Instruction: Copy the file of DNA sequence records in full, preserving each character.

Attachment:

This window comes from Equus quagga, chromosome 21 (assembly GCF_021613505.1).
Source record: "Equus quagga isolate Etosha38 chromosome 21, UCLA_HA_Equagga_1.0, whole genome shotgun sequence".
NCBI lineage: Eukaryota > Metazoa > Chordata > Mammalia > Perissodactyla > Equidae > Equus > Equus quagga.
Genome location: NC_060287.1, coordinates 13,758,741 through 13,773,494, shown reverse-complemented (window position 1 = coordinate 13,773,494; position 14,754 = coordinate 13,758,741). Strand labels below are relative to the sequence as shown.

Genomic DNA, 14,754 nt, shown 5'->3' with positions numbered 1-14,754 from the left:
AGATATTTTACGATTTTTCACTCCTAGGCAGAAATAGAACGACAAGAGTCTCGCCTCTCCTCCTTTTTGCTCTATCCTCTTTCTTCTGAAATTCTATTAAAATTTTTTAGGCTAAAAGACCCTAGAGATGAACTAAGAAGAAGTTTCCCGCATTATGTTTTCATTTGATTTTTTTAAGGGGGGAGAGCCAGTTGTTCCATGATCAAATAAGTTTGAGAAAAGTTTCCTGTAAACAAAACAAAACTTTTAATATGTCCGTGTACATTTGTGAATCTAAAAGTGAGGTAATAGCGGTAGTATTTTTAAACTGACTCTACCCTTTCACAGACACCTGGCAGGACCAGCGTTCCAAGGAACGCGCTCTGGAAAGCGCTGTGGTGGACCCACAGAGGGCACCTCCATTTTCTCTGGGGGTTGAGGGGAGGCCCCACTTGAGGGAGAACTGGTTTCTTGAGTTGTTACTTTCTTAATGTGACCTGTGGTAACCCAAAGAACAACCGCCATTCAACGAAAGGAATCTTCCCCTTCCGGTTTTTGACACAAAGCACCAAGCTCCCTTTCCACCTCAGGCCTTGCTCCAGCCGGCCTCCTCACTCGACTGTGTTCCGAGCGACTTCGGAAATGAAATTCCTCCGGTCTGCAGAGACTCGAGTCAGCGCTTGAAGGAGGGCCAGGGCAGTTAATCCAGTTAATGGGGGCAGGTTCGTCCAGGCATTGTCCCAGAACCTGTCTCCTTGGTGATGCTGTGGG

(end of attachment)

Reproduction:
This window comes from Equus quagga, chromosome 21 (assembly GCF_021613505.1).
Source record: "Equus quagga isolate Etosha38 chromosome 21, UCLA_HA_Equagga_1.0, whole genome shotgun sequence".
NCBI lineage: Eukaryota > Metazoa > Chordata > Mammalia > Perissodactyla > Equidae > Equus > Equus quagga.
Genome location: NC_060287.1, coordinates 13,758,741 through 13,773,494, shown reverse-complemented (window position 1 = coordinate 13,773,494; position 14,754 = coordinate 13,758,741). Strand labels below are relative to the sequence as shown.

Genomic DNA, 14,754 nt, shown 5'->3' with positions numbered 1-14,754 from the left:
AGATATTTTACGATTTTTCACTCCTAGGCAGAAATAGAACGACAAGAGTCTCGCCTCTCCTCCTTTTTGCTCTATCCTCTTTCTTCTGAAATTCTATTAAAATTTTTTAGGCTAAAAGACCCTAGAGATGAACTAAGAAGAAGTTTCCCGCATTATGTTTTCATTTGATTTTTTTAAGGGGGGAGAGCCAGTTGTTCCATGATCAAATAAGTTTGAGAAAAGTTTCCTGTAAACAAAACAAAACTTTTAATATGTCCGTGTACATTTGTGAATCTAAAAGTGAGGTAATAGCGGTAGTATTTTTAAACTGACTCTACCCTTTCACAGACACCTGGCAGGACCAGCGTTCCAAGGAACGCGCTCTGGAAAGCGCTGTGGTGGACCCACAGAGGGCACCTCCATTTTCTCTGGGGGTTGAGGGGAGGCCCCACTTGAGGGAGAACTGGTTTCTTGAGTTGTTACTTTCTTAATGTGACCTGTGGTAACCCAAAGAACAACCGCCATTCAACGAAAGGAATCTTCCCCTTCCGGTTTTTGACACAAAGCACCAAGCTCCCTTTCCACCTCAGGCCTTGCTCCAGCCGGCCTCCTCACTCGACTGTGTTCCGAGCGACTTCGGAAATGAAATTCCTCCGGTCTGCAGAGACTCGAGTCAGCGCTTGAAGGAGGGCCAGGGCAGTTAATCCAGTTAATGGGGGCAGGTTCGTCCAGGCATTGTCCCAGAACCTGTCTCCTTGGTGATGCTGTGGG